Getting Started With Alkira And Terraform (Part 2)
In Part 1, we started with a scalable foundation that can adapt over time as the business grows and adjusts to changing markets. With Alkira’s Network Cloud, we take a cloud native approach in enabling our customer’s transformation. No appliances need to be provisioned in remote VPCs or VNets, and no agents need to be installed on workloads. Getting started is as easy as kicking off a build pipeline. For Part 2, let’s connect some networks from AWS, Azure, and GCP.
In Part 1, we set up a hypothetical Line of Business called LoB - Digital, which has the following network requirements:
- Cloud Native applications will be deployed in AWS; Application lifecycle requires DEV, TEST, STAGE, and PROD VPCs
- Azure gets the same network types as AWS for cloud native workloads; In addition, Azure will also get a MIGRATION VNet which will act as a landing zone for workloads being migrated from on-premises
- A new product surrounding data analytics is being established, and the product team wants to leverage GCP; The product is not production-ready, so only DEV, TEST, and STAGE VPCs are required
Since no appliances get installed inside cloud networks, how does Alkira interface with the cloud providers? Alkira takes the cloud native approach of using existing authentication methods in each cloud. For instance, in AWS, this would be IAM Policies and with Azure, Service Principals. Most enterprises are already interacting with the cloud this way today, so integrating with their existing automation + pipeline strategy is seamless.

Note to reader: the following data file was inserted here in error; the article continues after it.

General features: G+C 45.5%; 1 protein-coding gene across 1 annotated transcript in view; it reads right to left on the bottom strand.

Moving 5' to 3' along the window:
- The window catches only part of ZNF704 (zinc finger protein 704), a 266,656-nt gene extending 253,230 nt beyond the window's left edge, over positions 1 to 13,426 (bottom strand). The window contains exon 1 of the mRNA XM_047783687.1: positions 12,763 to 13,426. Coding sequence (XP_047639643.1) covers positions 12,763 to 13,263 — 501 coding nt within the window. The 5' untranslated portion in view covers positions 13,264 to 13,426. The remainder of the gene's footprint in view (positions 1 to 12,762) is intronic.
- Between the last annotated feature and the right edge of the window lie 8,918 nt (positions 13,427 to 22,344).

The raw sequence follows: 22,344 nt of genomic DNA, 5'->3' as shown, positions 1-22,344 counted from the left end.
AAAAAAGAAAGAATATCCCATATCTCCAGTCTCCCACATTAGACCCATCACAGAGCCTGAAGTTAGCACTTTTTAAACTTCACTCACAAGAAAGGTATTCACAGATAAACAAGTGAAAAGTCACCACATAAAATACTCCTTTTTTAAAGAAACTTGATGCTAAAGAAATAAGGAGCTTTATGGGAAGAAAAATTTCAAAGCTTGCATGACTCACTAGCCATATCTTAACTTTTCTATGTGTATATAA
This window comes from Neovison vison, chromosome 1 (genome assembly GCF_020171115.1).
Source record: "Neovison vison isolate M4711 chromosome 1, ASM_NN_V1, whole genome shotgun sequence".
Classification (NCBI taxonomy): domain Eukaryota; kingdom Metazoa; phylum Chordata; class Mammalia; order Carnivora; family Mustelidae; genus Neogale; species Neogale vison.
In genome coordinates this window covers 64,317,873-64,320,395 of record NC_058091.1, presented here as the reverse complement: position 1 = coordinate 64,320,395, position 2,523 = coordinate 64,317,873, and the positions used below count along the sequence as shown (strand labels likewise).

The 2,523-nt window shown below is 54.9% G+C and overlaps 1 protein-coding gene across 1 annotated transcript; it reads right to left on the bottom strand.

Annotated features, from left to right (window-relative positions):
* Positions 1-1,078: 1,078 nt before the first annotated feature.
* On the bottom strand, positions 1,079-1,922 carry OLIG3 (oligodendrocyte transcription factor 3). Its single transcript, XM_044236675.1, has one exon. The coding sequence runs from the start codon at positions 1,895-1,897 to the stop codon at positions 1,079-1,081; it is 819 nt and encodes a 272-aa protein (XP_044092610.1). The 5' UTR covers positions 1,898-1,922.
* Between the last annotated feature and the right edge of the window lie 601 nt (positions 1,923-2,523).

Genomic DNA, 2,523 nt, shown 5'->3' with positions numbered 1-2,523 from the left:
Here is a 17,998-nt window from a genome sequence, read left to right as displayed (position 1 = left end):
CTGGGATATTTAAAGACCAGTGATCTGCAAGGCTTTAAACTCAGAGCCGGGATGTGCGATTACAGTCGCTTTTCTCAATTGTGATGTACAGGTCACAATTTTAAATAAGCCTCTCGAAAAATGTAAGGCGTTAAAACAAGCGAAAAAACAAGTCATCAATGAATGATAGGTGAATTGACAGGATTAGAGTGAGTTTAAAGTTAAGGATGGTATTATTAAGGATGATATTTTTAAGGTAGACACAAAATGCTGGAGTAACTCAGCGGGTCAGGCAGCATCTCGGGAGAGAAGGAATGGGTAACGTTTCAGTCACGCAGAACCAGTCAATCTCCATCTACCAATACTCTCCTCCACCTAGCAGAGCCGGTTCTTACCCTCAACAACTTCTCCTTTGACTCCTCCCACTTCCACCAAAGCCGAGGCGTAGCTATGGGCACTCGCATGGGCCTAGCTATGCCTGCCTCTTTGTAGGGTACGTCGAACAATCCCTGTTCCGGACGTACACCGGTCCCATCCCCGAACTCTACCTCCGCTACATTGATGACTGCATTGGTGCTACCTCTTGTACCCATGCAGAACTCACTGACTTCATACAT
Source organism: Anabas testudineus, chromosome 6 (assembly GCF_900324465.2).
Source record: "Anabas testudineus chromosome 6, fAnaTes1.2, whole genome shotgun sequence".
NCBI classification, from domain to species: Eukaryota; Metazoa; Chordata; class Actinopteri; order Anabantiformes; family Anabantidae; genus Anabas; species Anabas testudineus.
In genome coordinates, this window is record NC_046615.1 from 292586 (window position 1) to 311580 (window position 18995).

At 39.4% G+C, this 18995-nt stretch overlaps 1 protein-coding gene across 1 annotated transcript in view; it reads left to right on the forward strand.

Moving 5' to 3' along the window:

We will be using the following Terraform Resources in this post:
|alkira_credential||data source||Reference existing credential|
|alkira_billing_tag||data source||Reference existing billing tag|
|alkira_connector_aws_vpc||resource||Provision connector for AWS VPC|
|alkira_connector_azure_vnet||resource||Provision connector for Azure VNet|
|alkira_connector_gcp_vpc||resource||Provision connector for GCP VPC|
Connecting The Cloud
Alkira’s Terraform Provider does quick work of connecting cloud networks to our foundation. The following snippet will connect an Azure VNet, place it in the group we provide, and attach a billing tag.
HashiCorp recommends One Workspace Per Environment Per Terraform Configuration. Since we are provisioning and connecting so many networks + environments across all three cloud providers, I simplified a few things. With Azure, for example, repositories map to Workspaces like this:
Like Part 1, we will use Terraform Cloud for provisioning. A successful merge to our main branch will automatically trigger a plan, and apply.
Twelve VPCs/VNets across three public clouds couldn’t be easier! By default, networks connected to our corporate segment have full-mesh connectivity to each other. Later in this series, we will build automated policies to work with our groups that produce some logical micro-segmentation.
For Part 1, we built a scalable foundation, and in this post, we connected networks from AWS, Azure, and GCP to it. One area where enterprises struggle is securely connecting their data center or remote offices to the cloud. This use-case often maps back to migrating workloads to the cloud or running Tiered Hybrid Workloads. In Part 3, we will connect a few on-premises networks into the mix to see how Alkira can help solve this problem.